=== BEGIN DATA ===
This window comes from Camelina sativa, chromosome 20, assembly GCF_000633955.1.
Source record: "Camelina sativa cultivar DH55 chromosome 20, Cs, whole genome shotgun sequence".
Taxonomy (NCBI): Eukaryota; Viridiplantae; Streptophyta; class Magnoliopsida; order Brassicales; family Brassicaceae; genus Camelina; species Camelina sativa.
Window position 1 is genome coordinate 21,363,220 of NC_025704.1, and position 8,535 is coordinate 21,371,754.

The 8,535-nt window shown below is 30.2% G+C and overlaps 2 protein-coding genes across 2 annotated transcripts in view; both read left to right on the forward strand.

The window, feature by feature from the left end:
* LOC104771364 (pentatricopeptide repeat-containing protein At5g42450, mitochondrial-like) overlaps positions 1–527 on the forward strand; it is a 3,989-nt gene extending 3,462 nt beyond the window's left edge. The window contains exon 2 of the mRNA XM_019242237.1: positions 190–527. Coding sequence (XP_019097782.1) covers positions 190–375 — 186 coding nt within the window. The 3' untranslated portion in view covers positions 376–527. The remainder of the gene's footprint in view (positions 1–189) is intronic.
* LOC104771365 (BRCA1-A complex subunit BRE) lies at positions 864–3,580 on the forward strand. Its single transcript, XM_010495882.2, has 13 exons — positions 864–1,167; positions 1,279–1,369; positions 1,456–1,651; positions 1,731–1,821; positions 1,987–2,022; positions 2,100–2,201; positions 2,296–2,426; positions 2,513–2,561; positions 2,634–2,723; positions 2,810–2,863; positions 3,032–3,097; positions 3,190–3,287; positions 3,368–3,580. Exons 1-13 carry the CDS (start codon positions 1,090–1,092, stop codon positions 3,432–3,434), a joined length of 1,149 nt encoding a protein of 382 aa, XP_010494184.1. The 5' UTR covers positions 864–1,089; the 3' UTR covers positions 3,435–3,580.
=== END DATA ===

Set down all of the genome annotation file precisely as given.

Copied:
This window comes from Camelina sativa, chromosome 20, assembly GCF_000633955.1.
Source record: "Camelina sativa cultivar DH55 chromosome 20, Cs, whole genome shotgun sequence".
Taxonomy (NCBI): Eukaryota; Viridiplantae; Streptophyta; class Magnoliopsida; order Brassicales; family Brassicaceae; genus Camelina; species Camelina sativa.
Window position 1 is genome coordinate 21,363,220 of NC_025704.1, and position 8,535 is coordinate 21,371,754.

The 8,535-nt window shown below is 30.2% G+C and overlaps 2 protein-coding genes across 2 annotated transcripts in view; both read left to right on the forward strand.

The window, feature by feature from the left end:
* LOC104771364 (pentatricopeptide repeat-containing protein At5g42450, mitochondrial-like) overlaps positions 1–527 on the forward strand; it is a 3,989-nt gene extending 3,462 nt beyond the window's left edge. The window contains exon 2 of the mRNA XM_019242237.1: positions 190–527. Coding sequence (XP_019097782.1) covers positions 190–375 — 186 coding nt within the window. The 3' untranslated portion in view covers positions 376–527. The remainder of the gene's footprint in view (positions 1–189) is intronic.
* LOC104771365 (BRCA1-A complex subunit BRE) lies at positions 864–3,580 on the forward strand. Its single transcript, XM_010495882.2, has 13 exons — positions 864–1,167; positions 1,279–1,369; positions 1,456–1,651; positions 1,731–1,821; positions 1,987–2,022; positions 2,100–2,201; positions 2,296–2,426; positions 2,513–2,561; positions 2,634–2,723; positions 2,810–2,863; positions 3,032–3,097; positions 3,190–3,287; positions 3,368–3,580. Exons 1-13 carry the CDS (start codon positions 1,090–1,092, stop codon positions 3,432–3,434), a joined length of 1,149 nt encoding a protein of 382 aa, XP_010494184.1. The 5' UTR covers positions 864–1,089; the 3' UTR covers positions 3,435–3,580.